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Summary: We know that we are living in troubling times; the economy is tight, jobs are scarce, corruption and crime is all around us. The world is not a safe place. Where is Peace. Longfellow wrote about peace, or rather, the lack of peace.

Today we start a new sermon series called "The Carols of Christmas," where we will look at a few of the favorite carols and consider their Biblical message for today. Today we are looking at peace. We lit the Advent Candle of Peace this morning and you heard David read a few verses concerning peace. Henry W. Longfellow wrote about peace as we had sung this morning:

I heard the bells on Christmas Day, Their old, familiar carols play, and wild and sweet, The words repeat, Of peace on earth, good-will to men! (1)

We heard the bell choir this morning play familiar carols. But what about peace? Longfellow had an issue about peace or rather the lack of peace:

And in despair I bowed my head: “There is no peace on earth,” I said; “For hate is strong, and mocks the song, of peace on earth, good will to men.”

Today we’re going to looking at those words: “peace on earth, goodwill to men.”

Just what is peace? It is not simply an inner disposition or the absence of war, but evokes a whole social order of well-being and prosperity, security and harmony. We will consider that peace we each have with God so that we can experience the peace of God. We are going to see that Jesus is peace. Let’s look to a very familiar passage:

Luke 2:13–14 (NKJV) And suddenly there was with the angel a multitude of the heavenly host praising God and saying: “Glory to God in the highest, And on earth peace, goodwill toward men!”

The cruel miseries caused by the Civil War greatly distressed the beloved American poet, Henry Wadsworth Longfellow. With heaviness of spirit he put his thoughts into words to create this fine carol. Since he was the most influential American poet of his day, Longfellow brought fresh courage and renewed faith to many of his countrymen who read this poem. In 1861, two years before writing this poem, Longfellow's personal peace was shaken when his second wife of 18 years, to whom he was very devoted, was tragically burned in a fire. Then in 1863, during the American Civil War, Longfellow's oldest son, Charles Appleton Longfellow, joined the Union Army. Charles soon got an appointment as a lieutenant but, in late November, 1863, he was severely wounded in the Battle of New Hope Church (in Virginia), during the Mine Run Campaign. Charles eventually recovered, but his time as a soldier was finished. Longfellow hated the Civil War and he received news of his son being wounded in early December. While tended to his sons wounds and seeing many other wounded soldiers from other battles, Longfellow asked friends and his God, “Where is peace in all this?” Then picking up pen and paper he attempted to answer that question. It was perhaps the inspiration on hearing the bells on that Christmas day 1863 that he wrote this poem. It was first published in February 1865 and music was added in 1872 by an Englishman named John Baptiste Calkin. Two verses are not included in our hymnals, those verses having obvious reference to the Civil War. Here is one of them:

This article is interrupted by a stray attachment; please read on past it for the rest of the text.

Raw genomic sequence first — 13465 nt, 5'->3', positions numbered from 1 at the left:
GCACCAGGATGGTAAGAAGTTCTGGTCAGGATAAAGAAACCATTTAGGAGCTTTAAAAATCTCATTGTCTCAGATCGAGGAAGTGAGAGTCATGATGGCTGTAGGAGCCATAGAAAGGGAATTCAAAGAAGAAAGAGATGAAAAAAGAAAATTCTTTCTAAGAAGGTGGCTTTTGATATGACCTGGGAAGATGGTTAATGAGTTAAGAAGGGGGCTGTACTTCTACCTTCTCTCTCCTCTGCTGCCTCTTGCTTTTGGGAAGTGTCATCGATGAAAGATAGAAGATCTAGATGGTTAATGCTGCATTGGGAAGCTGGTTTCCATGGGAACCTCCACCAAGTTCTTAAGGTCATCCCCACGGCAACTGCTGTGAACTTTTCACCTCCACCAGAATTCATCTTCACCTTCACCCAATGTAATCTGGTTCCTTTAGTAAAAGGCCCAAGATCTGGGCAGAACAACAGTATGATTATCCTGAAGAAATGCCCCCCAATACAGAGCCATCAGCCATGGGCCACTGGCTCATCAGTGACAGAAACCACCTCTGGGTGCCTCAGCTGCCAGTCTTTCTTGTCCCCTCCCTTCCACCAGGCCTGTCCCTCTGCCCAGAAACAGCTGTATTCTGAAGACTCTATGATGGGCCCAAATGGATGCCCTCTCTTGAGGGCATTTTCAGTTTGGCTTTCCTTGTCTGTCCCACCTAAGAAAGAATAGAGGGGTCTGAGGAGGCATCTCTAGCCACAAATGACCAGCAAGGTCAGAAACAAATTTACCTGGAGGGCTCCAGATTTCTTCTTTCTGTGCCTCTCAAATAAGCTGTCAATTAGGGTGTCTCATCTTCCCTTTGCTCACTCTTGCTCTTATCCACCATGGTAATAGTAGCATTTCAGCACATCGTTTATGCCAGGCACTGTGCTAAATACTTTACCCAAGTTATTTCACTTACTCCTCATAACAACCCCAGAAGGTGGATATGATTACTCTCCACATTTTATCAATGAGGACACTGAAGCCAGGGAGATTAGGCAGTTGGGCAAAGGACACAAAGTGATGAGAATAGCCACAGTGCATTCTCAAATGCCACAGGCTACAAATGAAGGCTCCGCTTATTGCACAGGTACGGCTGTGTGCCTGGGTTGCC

Then from each black, accursed mouth, The cannon thundered in the South, And with the sound, The carols drowned, Of peace on earth, goodwill to men! (2)

There are a great number of things that work against peace in our world today. We know that we are living in troubling times; the economy is tight, jobs are scarce, corruption and crime is all around us. The world is not a safe place with wars, earthquakes, tsunamis, hurricanes, and hunger. Drugs and alcohol destroy families and lives. Hate seems to be the rule of the day. Where is peace?

These things are nothing new. 2,000 years ago the nation of Israel was an occupied land. The Romans ruled that world with an iron fist, showing little mercy to all. There was no security, nothing was certain; there was no peace in the land.

Then Jesus came. The first recipients of that joyous news were poor shepherds in the fields around Bethlehem. In general shepherds were dishonest and unclean according to the standards of the law. They represent the outcasts and sinners for whom Jesus came. Such outcasts were the first recipients of the good news. (3) Let’s look closely at what the Angels to those shepherds:

Luke 2:10–11 (NKJV) 10 Then the angel said to them, “Do not be afraid, for behold, I bring you good tidings of great joy which will be to all people. For there is born to you this day in the city of David a Savior, who is Christ the Lord.

The first word I want to look at is “Joy.” Throughout Luke “joy” (chara) is often associated with salvation. (4) Second, the phrase: “a Savior, who is Christ the Lord” We understand the term savior. In Matthew we read:

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